Wednesday, May 13, 2009

Lessons From the Sugar God

This is a letter/ essay- whatever you call it- written by a Sugar God from way back in 2005. The Sugar God- as I would call him- is a good friend and has contributed so much change in my life. He in some ways influenced me (in between many fierce arguments) to see life in a different perspective and to live from various directions .Now only after four years I realize how right his views were.

“There is nothing I want for you to become, “ he had said, “than to surpass everything I have achieved. Go out there- the world is rolling itself at your feet.”

The pictures of Sidney illustrate the the Sugar God's story. For all that we see on the so-called “slavery” and “landlords” in sugarcane plantations, some individuals- who are actually there more than us mere spectators- see things in a somewhat different angle.

This piece has been circulated in argument against somebody(a blogger I think) who discriminated the masses and the elite. I think the Sugar God intends to cement two conflicting points of view.

Now you'd know that there's just so much "unsweet- ness" behind those sugar crystals we put in our food. And we wonder why we never get to taste them at all.


I come from a “ Just-above-average, income family ” My father was into planting sugar. He inherited some land from his father. My mother’s family on the other hand, was into banking.

During the first half of my existence, I lived a sheltered life. Yes, I can say that I lived a relatively comfortable life while growing up. I never had to worry whether our house was strong enough every time a storm was due to blow by, I never worried about basic necessities, nor was I made to worry about doing basic chores such as cleaning my room or washing my clothes. Only upon reaching college here in Manila, did I learn how to ride our public transportation, did I learn what a Registrar is, and what registering for a school term is all about. Before then, everything was pretty much done for us.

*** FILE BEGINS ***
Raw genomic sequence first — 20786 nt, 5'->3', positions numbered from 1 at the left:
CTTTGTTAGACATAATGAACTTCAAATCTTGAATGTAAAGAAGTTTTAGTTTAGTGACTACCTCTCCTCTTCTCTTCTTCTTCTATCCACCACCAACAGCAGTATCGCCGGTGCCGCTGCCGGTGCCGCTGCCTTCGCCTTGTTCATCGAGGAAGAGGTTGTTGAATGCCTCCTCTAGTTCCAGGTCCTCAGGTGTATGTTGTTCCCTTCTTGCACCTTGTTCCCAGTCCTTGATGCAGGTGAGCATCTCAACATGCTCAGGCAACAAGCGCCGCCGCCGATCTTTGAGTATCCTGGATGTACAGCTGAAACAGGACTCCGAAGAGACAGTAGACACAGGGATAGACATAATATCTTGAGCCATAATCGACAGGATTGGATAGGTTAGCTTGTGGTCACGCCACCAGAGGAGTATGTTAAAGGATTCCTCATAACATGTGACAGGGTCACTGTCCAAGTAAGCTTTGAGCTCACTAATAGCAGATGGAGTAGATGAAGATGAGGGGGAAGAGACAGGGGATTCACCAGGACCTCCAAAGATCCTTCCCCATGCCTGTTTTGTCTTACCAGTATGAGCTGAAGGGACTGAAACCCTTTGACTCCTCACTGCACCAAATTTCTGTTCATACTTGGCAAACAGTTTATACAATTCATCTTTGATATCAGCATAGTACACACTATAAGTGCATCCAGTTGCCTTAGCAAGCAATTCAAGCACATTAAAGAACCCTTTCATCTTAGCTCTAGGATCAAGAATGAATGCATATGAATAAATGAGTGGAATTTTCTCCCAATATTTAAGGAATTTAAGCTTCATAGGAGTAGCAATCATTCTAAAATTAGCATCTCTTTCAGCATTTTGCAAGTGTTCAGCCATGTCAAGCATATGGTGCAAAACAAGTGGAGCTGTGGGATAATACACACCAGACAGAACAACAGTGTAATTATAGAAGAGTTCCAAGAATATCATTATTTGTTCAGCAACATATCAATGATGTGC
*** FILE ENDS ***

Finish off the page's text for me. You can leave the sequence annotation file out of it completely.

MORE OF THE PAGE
Don’t get me wrong. I was not entirely oblivious to the hardships around me. I spent a significant amount of time-albeit playing, nevertheless, time with the children of our farm workers. This meant going to their houses, some of which you won’t even classify as one, and listen to the fights of the parents, the gripes, and generally witness their day to day business of surviving. I also did some work in the farm (Post college) for about 2 years under the employ of my parents.

Sometime in my later years, things abruptly changed. The sugar industry because of years of corruption and poor financial practices on the part of most planters began experiencing major problems. Lady luck frowned at the same time on our family. Our house in Bacolod burned down where in we lost every thing. Then, several business ventures my family was involved in, collapsed. At the same time, three of us siblings were abroad and were in part, (Since we could not work legally) still dependent on the subsistence sent from back home. Our financial exposures were such that soon we were literally on survival mode. We had literally lost everything in a span of several years.